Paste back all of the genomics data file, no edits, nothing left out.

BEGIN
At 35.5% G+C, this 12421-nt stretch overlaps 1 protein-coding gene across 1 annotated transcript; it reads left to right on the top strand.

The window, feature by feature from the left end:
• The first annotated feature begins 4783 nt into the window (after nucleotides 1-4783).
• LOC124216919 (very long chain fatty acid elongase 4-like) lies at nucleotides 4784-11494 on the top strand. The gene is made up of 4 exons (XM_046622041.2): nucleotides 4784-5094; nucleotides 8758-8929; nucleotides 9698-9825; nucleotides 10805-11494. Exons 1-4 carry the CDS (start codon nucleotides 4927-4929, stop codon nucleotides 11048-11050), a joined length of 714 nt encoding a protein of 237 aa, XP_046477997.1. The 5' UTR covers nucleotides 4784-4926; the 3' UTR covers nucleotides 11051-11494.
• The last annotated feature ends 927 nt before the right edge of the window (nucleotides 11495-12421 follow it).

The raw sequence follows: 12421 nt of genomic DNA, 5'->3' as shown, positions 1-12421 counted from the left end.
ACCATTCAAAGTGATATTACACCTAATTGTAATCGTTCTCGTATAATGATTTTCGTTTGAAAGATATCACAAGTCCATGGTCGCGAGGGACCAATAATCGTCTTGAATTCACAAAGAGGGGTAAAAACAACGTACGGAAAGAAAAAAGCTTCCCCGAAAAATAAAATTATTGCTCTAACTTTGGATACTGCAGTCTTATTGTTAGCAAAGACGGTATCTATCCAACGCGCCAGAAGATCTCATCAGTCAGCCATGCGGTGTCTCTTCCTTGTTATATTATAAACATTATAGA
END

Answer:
At 35.5% G+C, this 12421-nt stretch overlaps 1 protein-coding gene across 1 annotated transcript; it reads left to right on the top strand.

The window, feature by feature from the left end:
• The first annotated feature begins 4783 nt into the window (after nucleotides 1-4783).
• LOC124216919 (very long chain fatty acid elongase 4-like) lies at nucleotides 4784-11494 on the top strand. The gene is made up of 4 exons (XM_046622041.2): nucleotides 4784-5094; nucleotides 8758-8929; nucleotides 9698-9825; nucleotides 10805-11494. Exons 1-4 carry the CDS (start codon nucleotides 4927-4929, stop codon nucleotides 11048-11050), a joined length of 714 nt encoding a protein of 237 aa, XP_046477997.1. The 5' UTR covers nucleotides 4784-4926; the 3' UTR covers nucleotides 11051-11494.
• The last annotated feature ends 927 nt before the right edge of the window (nucleotides 11495-12421 follow it).

The raw sequence follows: 12421 nt of genomic DNA, 5'->3' as shown, positions 1-12421 counted from the left end.
ACCATTCAAAGTGATATTACACCTAATTGTAATCGTTCTCGTATAATGATTTTCGTTTGAAAGATATCACAAGTCCATGGTCGCGAGGGACCAATAATCGTCTTGAATTCACAAAGAGGGGTAAAAACAACGTACGGAAAGAAAAAAGCTTCCCCGAAAAATAAAATTATTGCTCTAACTTTGGATACTGCAGTCTTATTGTTAGCAAAGACGGTATCTATCCAACGCGCCAGAAGATCTCATCAGTCAGCCATGCGGTGTCTCTTCCTTGTTATATTATAAACATTATAGA